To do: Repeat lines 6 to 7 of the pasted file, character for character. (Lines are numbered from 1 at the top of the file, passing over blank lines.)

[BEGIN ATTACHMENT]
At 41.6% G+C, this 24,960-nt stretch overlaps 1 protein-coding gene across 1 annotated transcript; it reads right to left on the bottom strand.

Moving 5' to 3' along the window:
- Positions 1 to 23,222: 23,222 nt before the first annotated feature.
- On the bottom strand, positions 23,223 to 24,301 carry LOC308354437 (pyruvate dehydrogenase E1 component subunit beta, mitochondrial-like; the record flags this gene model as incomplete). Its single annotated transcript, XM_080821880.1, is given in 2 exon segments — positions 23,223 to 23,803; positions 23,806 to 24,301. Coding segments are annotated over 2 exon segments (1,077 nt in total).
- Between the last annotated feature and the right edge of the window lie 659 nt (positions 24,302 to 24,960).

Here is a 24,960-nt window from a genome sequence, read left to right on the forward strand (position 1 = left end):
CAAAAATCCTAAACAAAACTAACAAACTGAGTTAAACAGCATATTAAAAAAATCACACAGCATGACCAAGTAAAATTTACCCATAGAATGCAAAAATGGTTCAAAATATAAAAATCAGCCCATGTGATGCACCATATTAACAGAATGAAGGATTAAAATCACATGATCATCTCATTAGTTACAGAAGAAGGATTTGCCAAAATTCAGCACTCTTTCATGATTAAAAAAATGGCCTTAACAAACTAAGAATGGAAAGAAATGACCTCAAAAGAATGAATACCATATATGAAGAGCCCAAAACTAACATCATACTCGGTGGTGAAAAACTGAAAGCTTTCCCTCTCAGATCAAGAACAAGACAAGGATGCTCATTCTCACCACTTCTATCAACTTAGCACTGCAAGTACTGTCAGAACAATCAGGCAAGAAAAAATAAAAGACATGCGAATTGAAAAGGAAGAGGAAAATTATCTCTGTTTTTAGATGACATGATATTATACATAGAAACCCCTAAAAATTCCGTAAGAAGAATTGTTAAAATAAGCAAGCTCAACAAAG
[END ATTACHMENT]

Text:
Here is a 24,960-nt window from a genome sequence, read left to right on the forward strand (position 1 = left end):
CAAAAATCCTAAACAAAACTAACAAACTGAGTTAAACAGCATATTAAAAAAATCACACAGCATGACCAAGTAAAATTTACCCATAGAATGCAAAAATGGTTCAAAATATAAAAATCAGCCCATGTGATGCACCATATTAACAGAATGAAGGATTAAAATCACATGATCATCTCATTAGTTACAGAAGAAGGATTTGCCAAAATTCAGCACTCTTTCATGATTAAAAAAATGGCCTTAACAAACTAAGAATGGAAAGAAATGACCTCAAAAGAATGAATACCATATATGAAGAGCCCAAAACTAACATCATACTCGGTGGTGAAAAACTGAAAGCTTTCCCTCTCAGATCAAGAACAAGACAAGGATGCTCATTCTCACCACTTCTATCAACTTAGCACTGCAAGTACTGTCAGAACAATCAGGCAAGAAAAAATAAAAGACATGCGAATTGAAAAGGAAGAGGAAAATTATCTCTGTTTTTAGATGACATGATATTATACATAGAAACCCCTAAAAATTCCGTAAGAAGAATTGTTAAAATAAGCAAGCTCAACAAAG